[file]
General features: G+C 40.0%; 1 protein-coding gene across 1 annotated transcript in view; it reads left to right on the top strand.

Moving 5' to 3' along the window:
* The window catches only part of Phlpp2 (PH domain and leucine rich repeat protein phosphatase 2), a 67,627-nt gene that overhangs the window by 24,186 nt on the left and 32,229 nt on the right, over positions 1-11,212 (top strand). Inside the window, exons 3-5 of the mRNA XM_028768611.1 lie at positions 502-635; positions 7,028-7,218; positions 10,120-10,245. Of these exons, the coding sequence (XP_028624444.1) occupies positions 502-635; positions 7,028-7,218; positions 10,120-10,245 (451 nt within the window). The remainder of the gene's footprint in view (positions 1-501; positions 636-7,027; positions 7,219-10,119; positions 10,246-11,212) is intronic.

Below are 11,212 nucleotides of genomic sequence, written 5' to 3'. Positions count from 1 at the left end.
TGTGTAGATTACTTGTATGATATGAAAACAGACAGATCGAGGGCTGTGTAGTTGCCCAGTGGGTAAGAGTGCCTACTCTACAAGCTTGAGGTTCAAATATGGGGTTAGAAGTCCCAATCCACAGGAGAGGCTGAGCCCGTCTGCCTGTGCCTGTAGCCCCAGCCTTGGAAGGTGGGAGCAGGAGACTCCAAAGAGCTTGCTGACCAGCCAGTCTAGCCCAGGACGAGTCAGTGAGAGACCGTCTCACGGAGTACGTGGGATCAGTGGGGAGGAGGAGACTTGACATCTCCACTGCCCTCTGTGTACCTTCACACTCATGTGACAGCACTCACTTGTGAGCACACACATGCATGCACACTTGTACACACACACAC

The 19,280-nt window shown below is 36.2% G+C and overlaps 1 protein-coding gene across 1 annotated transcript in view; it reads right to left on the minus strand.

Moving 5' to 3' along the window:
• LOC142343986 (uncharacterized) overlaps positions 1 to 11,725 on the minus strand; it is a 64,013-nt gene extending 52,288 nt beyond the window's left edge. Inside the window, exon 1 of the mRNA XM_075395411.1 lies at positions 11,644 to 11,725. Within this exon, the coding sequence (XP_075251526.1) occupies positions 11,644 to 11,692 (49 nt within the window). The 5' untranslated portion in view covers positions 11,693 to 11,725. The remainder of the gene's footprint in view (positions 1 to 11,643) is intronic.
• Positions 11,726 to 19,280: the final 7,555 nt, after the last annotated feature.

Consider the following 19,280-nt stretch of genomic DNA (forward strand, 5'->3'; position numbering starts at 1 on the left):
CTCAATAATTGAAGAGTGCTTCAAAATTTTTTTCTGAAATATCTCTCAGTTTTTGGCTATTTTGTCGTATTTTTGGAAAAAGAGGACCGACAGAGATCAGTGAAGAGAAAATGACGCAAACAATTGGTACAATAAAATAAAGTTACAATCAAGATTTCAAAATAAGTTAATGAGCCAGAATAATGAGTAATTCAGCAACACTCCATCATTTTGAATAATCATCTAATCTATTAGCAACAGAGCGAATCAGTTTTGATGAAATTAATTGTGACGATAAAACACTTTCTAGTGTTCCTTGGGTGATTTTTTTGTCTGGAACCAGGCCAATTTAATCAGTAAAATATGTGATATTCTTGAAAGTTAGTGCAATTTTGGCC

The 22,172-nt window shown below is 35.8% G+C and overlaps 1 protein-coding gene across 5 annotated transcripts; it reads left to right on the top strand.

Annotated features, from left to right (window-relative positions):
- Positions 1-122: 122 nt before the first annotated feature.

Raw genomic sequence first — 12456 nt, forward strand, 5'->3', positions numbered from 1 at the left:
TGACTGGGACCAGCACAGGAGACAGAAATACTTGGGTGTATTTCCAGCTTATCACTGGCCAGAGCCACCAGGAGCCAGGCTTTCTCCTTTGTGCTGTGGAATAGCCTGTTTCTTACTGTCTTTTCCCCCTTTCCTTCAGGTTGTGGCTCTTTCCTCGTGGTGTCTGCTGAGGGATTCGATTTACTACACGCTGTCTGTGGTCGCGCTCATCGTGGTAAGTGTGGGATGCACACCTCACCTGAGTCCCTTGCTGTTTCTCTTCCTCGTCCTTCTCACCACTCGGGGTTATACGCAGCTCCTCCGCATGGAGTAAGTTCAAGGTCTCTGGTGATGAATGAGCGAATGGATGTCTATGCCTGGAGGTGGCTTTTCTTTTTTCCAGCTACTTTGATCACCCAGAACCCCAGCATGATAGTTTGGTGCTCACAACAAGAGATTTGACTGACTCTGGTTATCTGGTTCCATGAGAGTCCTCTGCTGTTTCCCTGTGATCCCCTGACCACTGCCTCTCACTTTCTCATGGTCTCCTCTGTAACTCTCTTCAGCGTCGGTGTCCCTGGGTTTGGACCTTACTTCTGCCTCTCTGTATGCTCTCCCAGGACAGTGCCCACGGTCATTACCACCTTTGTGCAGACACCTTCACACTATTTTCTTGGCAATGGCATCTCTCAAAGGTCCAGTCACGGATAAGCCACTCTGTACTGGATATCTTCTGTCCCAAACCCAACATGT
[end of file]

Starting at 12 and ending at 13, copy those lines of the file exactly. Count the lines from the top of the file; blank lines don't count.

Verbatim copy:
The 22,172-nt window shown below is 35.8% G+C and overlaps 1 protein-coding gene across 5 annotated transcripts; it reads left to right on the top strand.

Annotated features, from left to right (window-relative positions):